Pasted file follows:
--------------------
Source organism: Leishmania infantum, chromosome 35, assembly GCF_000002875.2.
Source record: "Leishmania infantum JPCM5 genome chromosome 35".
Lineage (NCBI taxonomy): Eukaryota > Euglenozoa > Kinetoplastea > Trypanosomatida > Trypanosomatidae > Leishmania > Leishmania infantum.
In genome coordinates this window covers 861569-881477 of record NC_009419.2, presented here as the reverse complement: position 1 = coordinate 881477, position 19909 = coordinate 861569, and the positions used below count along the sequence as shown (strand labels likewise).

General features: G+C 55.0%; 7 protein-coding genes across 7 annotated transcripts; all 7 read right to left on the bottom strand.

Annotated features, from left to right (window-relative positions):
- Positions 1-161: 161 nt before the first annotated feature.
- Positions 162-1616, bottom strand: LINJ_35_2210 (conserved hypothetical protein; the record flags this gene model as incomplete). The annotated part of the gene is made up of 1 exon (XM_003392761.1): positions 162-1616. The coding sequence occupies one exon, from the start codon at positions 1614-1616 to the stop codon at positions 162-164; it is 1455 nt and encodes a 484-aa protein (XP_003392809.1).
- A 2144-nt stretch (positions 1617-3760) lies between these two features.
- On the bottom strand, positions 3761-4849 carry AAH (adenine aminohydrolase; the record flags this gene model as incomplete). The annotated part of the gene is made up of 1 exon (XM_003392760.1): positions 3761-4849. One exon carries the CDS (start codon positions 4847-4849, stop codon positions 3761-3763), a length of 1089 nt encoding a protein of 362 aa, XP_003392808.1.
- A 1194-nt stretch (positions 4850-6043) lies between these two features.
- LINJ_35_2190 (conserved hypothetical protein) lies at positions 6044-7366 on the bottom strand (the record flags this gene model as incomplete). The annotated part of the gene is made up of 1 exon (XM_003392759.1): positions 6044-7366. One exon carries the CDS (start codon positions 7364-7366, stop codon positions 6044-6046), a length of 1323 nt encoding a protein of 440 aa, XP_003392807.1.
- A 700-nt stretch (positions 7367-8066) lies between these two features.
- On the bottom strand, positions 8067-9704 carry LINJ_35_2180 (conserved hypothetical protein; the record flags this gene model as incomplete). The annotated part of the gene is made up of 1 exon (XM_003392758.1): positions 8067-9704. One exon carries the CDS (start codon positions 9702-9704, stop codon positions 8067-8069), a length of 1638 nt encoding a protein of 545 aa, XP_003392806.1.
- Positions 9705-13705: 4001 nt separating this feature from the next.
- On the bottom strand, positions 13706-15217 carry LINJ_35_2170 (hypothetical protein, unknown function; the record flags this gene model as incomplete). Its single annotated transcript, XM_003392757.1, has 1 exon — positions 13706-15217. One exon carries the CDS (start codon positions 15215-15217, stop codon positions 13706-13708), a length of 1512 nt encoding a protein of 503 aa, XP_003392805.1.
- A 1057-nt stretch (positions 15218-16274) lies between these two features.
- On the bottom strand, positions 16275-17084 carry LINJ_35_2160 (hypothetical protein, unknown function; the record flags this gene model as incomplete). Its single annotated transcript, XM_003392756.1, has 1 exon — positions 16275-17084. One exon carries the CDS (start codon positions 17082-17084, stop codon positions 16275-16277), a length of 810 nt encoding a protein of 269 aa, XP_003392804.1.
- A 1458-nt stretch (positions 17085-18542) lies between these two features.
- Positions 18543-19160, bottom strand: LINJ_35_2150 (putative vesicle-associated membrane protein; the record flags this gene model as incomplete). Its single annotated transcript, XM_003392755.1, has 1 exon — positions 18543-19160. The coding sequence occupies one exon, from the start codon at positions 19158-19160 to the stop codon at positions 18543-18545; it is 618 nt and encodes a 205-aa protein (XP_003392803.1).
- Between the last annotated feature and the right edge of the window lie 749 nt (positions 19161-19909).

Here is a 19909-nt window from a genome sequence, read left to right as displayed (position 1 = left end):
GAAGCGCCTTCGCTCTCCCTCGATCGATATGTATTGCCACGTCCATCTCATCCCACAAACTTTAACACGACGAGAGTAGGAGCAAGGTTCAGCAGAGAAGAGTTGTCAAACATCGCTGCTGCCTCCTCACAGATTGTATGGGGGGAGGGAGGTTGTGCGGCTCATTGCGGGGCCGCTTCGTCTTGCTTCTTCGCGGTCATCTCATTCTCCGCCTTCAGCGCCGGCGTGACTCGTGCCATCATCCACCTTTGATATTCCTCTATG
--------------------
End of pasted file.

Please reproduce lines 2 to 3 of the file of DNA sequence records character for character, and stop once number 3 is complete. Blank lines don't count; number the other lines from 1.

Source record: "Leishmania infantum JPCM5 genome chromosome 35".
Lineage (NCBI taxonomy): Eukaryota > Euglenozoa > Kinetoplastea > Trypanosomatida > Trypanosomatidae > Leishmania > Leishmania infantum.